Although most flashes and floaters occur in people with healthy or merely nearsighted eyes, they can be symptoms of serious problems including injury and retinal and posterior vitreous detachments.

 

Flashes

Flashes in vision are caused by pressure on the retina, the bundle of nerves in the back of the eye where images are detected and transmitted to the brain. When the vitreous gel rubs or pulls on the retina, you may see what look like flashing lights or lighting streaks. You may have experienced this same sensation if you have ever been hit in the eye and seen "stars."

The flashes of light can appear off and on for several weeks or months. As we grow older, it is more common to experience flashes. If you notice the sudden appearance of light flashes, you should contact us immediately in case the retina has been torn.

 

Floaters

Floaters are often seen when fibers move within the vitreous humor, the gelatinous substance made of water and protein fibers that fills the eye. They appear as small specks or clouds moving in your field of vision. You can often see them when looking at a plain background, like a blank wall or blue sky.

While these objects look like they are in front of your eye, they are actually floating inside. What you see are the shadows they cast on the retina, the layer of cells lining the back of the eye that senses light and allows you to see.

When people reach middle age, the vitreous gel may start to thicken or shrink, forming clumps or strands inside the eye. The vitreous gel pulls away from the back wall of the eye, causing a posterior vitreous detachment. This is a common cause of floaters.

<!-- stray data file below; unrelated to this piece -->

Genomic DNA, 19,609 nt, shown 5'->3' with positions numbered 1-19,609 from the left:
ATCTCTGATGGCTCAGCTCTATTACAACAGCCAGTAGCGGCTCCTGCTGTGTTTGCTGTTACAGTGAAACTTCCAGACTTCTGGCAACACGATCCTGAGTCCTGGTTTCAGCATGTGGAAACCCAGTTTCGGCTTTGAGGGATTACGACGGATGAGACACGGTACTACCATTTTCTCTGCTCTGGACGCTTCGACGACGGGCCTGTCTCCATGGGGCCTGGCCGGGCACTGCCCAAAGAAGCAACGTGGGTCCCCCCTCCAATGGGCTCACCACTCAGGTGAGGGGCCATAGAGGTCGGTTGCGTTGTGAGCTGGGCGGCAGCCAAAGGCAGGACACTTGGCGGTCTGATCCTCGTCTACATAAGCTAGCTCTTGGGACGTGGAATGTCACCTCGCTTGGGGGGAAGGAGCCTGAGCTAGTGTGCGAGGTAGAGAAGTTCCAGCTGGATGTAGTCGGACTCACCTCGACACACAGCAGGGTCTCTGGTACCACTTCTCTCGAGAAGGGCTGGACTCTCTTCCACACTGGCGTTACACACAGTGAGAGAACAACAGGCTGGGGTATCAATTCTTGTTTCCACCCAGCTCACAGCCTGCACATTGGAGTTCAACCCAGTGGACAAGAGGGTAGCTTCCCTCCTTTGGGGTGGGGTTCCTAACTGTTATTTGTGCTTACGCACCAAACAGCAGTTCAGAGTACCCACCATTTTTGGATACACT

Posterior vitreous detachment is more common in people who:

  • Are nearsighted
  • Have undergone cataract operations
  • Have had YAG laser surgery of the eye
  • Have had inflammation inside the eye

Floaters can be a serious problem if the retina is torn, which can lead to a retinal detachment. You should make an appointment as soon as possible if you experience symptoms such as a new floater appearing suddenly, seeing sudden flashes of light, and/or loss of side vision.

The appearance of floaters may be alarming, especially if they develop suddenly. You should contact us right away if you suddenly develop new floaters, especially if you are over 45 years of age.

 

 

 

Flashes & Floaters
Retinal  Detachment

 

Age-Related Macular
Degeneration

 

Diabetic Retinopathy

 

Branch Retinal Vein Occlusion

 

Central Retinal Vein
Occlusion

 

Macular Hole

 

Epiretinal Membrane

 

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